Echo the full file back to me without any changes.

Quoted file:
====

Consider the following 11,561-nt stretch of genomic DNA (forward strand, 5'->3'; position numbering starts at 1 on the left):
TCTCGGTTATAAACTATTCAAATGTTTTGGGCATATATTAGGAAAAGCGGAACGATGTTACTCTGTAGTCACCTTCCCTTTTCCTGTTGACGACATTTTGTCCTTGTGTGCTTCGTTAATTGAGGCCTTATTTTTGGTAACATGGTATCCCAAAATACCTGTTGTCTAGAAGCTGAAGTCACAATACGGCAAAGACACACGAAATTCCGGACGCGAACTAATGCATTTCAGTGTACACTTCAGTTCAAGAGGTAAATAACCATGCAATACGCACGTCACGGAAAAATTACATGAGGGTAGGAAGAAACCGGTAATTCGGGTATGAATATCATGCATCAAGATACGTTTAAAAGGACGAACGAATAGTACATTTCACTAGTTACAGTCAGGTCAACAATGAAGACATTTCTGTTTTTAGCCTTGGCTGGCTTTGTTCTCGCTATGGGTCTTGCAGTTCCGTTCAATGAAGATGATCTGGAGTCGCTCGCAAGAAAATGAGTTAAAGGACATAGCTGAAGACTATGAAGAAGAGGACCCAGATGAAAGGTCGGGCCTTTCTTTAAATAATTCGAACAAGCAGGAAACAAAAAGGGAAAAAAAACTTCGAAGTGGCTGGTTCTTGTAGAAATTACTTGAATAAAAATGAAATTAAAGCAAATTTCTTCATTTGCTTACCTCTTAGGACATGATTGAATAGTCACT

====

Consider the following 11,561-nt stretch of genomic DNA (forward strand, 5'->3'; position numbering starts at 1 on the left):
TCTCGGTTATAAACTATTCAAATGTTTTGGGCATATATTAGGAAAAGCGGAACGATGTTACTCTGTAGTCACCTTCCCTTTTCCTGTTGACGACATTTTGTCCTTGTGTGCTTCGTTAATTGAGGCCTTATTTTTGGTAACATGGTATCCCAAAATACCTGTTGTCTAGAAGCTGAAGTCACAATACGGCAAAGACACACGAAATTCCGGACGCGAACTAATGCATTTCAGTGTACACTTCAGTTCAAGAGGTAAATAACCATGCAATACGCACGTCACGGAAAAATTACATGAGGGTAGGAAGAAACCGGTAATTCGGGTATGAATATCATGCATCAAGATACGTTTAAAAGGACGAACGAATAGTACATTTCACTAGTTACAGTCAGGTCAACAATGAAGACATTTCTGTTTTTAGCCTTGGCTGGCTTTGTTCTCGCTATGGGTCTTGCAGTTCCGTTCAATGAAGATGATCTGGAGTCGCTCGCAAGAAAATGAGTTAAAGGACATAGCTGAAGACTATGAAGAAGAGGACCCAGATGAAAGGTCGGGCCTTTCTTTAAATAATTCGAACAAGCAGGAAACAAAAAGGGAAAAAAAACTTCGAAGTGGCTGGTTCTTGTAGAAATTACTTGAATAAAAATGAAATTAAAGCAAATTTCTTCATTTGCTTACCTCTTAGGACATGATTGAATAGTCACT